College Hunks Hauling Junk and Moving

Initial Investment: $89,300 – $208,200

Initial Franchise Fee:  $40,000 – $50,000

Ongoing Royalty Fee:  7%

Ad Royalty Fee:  2%

Omar Soliman and Nick Friedman first started College Hunks Hauling Junk and Moving in the summer of 2003 when a group of friends borrowed an old van and offered to help people move or get rid of unwanted stuff. The business plan won first place in the University of Miami’s Leigh Rothschild Entrepreneurship Competition.

Soliman and F riedman appeared in the very first Shark Tank episode in August 2009, seeking $250K for 25% equity in their new venture: College Foxes Packing Boxes. Robert Herjavec offered them that amount for half of College Foxes and 10% of College Hunks, but they declined.

College Hunks Hauling Junk has expanded to 10 company-owned outlets, three overseas franchises and 189 franchises in the U.S. since the Tampa, Fla.-based company started franchising in 2007.

“The entrepreneurial culture of College Hunks Hauling Junk & Moving — from new employees all the way through to managers, franchisees and corporate staff — is one of the secrets of our brand’s growth and ongoing success,” College Hunks states on its website. “We teach franchisees and their employees traditional and guerilla marketing tactics to drive customer interest and acquisition, and we provide digital marketing to drive customers to franchisees, as well as a national call center to book jobs.”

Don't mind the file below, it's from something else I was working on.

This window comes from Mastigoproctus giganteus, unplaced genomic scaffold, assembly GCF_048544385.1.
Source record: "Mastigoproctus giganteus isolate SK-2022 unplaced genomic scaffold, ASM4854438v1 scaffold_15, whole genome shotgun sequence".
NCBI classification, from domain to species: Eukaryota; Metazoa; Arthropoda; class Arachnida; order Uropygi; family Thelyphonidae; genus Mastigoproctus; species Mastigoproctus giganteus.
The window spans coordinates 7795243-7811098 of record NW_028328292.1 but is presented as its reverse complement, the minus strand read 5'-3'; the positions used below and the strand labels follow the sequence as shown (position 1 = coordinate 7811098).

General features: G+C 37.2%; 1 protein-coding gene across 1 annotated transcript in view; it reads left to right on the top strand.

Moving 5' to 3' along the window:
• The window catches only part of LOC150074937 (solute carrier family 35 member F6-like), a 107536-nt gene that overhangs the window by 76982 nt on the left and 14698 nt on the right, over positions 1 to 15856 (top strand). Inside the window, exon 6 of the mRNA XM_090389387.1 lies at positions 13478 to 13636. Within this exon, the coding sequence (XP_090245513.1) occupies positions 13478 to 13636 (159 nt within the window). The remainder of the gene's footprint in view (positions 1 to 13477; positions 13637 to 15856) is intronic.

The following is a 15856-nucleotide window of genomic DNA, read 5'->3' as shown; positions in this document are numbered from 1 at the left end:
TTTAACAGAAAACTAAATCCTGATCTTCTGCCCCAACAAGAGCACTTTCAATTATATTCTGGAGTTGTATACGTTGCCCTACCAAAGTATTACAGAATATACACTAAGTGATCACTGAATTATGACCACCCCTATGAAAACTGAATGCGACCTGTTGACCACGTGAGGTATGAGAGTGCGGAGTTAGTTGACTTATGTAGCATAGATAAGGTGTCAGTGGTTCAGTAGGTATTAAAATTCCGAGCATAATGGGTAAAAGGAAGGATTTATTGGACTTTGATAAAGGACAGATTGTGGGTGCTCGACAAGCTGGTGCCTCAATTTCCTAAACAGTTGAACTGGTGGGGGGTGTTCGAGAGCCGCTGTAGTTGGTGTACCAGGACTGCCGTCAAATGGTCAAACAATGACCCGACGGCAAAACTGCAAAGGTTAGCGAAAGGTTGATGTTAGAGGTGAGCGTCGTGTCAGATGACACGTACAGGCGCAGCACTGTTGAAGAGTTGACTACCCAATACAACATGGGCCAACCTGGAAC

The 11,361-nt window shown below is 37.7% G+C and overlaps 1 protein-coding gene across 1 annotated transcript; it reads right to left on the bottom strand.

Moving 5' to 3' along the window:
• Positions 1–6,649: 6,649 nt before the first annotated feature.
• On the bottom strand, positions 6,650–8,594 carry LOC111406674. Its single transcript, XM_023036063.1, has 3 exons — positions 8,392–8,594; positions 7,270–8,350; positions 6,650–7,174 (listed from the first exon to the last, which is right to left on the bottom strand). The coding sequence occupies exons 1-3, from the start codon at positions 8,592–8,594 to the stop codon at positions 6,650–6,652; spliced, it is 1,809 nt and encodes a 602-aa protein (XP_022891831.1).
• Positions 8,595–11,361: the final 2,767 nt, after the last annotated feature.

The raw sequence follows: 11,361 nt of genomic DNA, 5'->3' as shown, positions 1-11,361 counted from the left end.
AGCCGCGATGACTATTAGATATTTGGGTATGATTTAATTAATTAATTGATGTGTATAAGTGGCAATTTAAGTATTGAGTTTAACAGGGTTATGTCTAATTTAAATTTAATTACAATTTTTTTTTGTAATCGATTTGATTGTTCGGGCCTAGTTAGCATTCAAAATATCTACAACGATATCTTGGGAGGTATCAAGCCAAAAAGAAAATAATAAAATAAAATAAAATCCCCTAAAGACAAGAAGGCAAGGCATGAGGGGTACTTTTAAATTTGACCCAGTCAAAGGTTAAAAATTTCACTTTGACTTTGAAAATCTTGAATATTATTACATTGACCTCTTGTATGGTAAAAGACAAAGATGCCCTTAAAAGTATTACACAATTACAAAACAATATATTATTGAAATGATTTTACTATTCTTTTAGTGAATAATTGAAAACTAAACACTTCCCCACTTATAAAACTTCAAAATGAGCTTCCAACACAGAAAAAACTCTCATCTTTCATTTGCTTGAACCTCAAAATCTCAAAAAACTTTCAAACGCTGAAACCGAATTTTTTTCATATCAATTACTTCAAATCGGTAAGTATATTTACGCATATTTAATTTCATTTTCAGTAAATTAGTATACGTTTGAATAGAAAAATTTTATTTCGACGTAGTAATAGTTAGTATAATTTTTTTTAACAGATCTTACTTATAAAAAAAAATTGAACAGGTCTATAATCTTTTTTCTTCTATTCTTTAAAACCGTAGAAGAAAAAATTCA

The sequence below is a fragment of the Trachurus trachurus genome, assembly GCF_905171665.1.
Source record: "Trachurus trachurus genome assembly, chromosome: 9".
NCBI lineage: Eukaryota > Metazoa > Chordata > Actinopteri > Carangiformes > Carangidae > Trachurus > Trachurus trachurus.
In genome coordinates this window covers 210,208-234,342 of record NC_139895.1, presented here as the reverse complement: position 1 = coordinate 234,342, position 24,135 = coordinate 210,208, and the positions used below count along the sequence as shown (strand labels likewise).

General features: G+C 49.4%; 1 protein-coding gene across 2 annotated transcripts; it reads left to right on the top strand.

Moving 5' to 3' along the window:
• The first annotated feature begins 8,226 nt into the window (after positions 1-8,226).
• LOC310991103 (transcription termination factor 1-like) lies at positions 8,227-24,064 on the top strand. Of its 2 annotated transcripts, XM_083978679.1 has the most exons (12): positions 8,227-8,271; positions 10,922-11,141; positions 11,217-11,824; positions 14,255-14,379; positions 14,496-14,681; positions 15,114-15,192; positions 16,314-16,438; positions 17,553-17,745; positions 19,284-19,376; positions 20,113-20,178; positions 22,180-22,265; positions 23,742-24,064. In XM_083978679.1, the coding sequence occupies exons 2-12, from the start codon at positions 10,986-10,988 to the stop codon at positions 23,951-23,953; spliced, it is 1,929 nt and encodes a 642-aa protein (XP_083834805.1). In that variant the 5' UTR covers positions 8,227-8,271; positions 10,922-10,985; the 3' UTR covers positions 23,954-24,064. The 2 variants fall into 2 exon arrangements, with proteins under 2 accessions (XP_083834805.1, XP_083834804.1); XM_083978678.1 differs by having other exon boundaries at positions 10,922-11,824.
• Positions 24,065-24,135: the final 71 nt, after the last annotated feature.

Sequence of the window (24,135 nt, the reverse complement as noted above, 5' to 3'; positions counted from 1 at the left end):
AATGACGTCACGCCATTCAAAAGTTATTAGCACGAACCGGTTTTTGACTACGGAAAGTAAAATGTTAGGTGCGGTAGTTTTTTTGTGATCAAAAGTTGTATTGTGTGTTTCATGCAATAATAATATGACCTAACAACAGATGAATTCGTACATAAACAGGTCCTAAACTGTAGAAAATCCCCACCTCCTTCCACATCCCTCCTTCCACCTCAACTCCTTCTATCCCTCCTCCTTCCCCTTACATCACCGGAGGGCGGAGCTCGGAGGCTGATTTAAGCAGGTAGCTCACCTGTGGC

Glace Cryotherapy

Initial Investment:  $124,700 – $202,500

Initial Franchise Fee:  $30,000

Ongoing Royalty Fee:  7%

Ad Royalty Fee:  to 2%

Cold therapy, known as cryotherapy, is a hot trend in sports medicine. It reduces blood flow to reduce inflammation, swelling and pain. Siblings Skyler Scarlett and Brittney Scarlett-Torres founded Glace Cryotherapy in 2014 in Carmel-by-the-Sea, Calif. They started franchising last year and so far have one company-owned location and one franchise, according to Entrepreneur.